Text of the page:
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tax under Section 142 thereof now renumbered as Section 145 of the Tax Code of 1997. To implement the provisions for a twelve percent (12%) increase of excise tax on cigars and cigarettes packed by machines by January 1, 2000, the Secretary of Finance, upon recommendation of the respondent Commissioner of Internal Revenue, issued Revenue Regulations No. 17-99, dated December 16, 1999: “RR No. 17-99 likewise provides in the last paragraph of Section 1 thereof, "that the new specific tax rate for any existing brand of cigars, cigarettes packed by machine, distilled spirits, wines and fermented liquor shall not be lower than the excise tax that is actually being paid prior to January 1, 2000." Petitioner filed a claim for tax credit or refund under Section 229 of the NIRC for erroneously or illegally collected specific taxes covering the period June to December 31, 2004 in the total amount of Php219,566,450.00. Petitioner filed a Petition for Review which was raffled to the Former First Division of this Court. After trial on the merits, the Former First Division of this Court rendered the assailed Decision, which consistently ruled that RR 17-99 is contrary to law and that there is insufficiency of evidence on the claim for refund. Petitioner elevated its claim to the CTA En Banc,but was rebuffed after the tax tribunal found no cause to reverse the findings and conclusions of the CTA Division. ISSUE: Whether or not there is sufficient evidence to warrant the grant of petitioner's claim for tax refund? RULING: Petition of Petitioner is denied. Petitioner failed to provide sufficient evidence to prove its claim and the amount thereof. Petitioner relied heavily on photocopied documents to prove its claim.The other documentary evidence submitted by petitioner was refused admission for being merely photocopies. In this case, petitioner did not even attempt to provide a plausible reason as to why the original copies of the documents presented could not be produced before the CTA or any reason that the application of any of the foregoing exceptions could be justified. Although petitioner presented one (1) witness to prove its claim, it appears that this witness was not even a signatory to any of the disputed documentary evidence. Petitioner's evidence, even if considered, fails to prove that it is entitled to its claim for refund. Clearly, it is petitioner's burden to prove the allegations made in its claim for refund. For a claim for refund to be granted, the manner in proving it must be in accordance with the prescribed rules of evidence. It would have been erroneous had the CTA En Banc relied on petitioner's own Excise Tax Refund Computation Summary or the unsatisfactory explanation of its lone witness to justify its claim for tax refund.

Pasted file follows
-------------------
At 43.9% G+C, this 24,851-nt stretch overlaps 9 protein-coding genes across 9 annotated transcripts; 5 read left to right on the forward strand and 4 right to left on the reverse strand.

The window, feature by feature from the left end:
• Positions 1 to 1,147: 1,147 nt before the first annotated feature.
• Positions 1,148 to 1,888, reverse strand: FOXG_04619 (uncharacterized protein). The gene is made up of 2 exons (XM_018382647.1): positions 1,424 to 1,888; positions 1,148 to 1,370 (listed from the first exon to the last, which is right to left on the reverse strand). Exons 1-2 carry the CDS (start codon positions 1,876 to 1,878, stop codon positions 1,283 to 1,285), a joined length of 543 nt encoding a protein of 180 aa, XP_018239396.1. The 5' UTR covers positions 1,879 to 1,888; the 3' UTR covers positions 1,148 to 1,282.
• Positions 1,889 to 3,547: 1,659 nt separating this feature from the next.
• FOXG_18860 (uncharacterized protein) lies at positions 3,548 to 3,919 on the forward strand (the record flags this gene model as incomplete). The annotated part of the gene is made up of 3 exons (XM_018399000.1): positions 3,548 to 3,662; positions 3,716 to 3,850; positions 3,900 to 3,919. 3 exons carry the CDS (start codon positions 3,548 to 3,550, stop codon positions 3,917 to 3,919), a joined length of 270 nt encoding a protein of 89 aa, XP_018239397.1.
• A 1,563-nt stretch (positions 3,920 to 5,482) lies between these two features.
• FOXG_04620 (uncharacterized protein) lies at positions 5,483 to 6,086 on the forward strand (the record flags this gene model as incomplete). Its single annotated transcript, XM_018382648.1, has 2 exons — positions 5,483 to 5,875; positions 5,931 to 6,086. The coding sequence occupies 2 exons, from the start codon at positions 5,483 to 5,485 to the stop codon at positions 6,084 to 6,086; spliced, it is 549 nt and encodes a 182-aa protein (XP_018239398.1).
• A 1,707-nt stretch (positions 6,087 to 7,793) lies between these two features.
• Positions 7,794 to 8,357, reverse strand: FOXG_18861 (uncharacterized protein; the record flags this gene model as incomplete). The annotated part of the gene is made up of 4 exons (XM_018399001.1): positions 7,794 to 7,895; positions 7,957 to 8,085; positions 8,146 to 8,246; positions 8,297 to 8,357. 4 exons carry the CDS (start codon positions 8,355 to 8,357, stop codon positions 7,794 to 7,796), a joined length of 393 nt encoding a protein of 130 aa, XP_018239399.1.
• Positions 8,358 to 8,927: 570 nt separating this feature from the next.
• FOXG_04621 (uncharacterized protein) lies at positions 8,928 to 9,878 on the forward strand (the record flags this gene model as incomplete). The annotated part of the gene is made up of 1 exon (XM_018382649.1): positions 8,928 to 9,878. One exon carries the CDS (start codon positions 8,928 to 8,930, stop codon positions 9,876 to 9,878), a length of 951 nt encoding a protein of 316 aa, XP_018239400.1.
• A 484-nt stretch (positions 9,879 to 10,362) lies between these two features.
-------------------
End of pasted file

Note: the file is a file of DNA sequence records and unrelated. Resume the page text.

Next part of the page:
This Court is simply pointing to the rule that claims for refunds are the exception, rather than the rule, and that each claim for refund, in order to be granted, must be clearly set forth and established in accordance with the rules of evidence.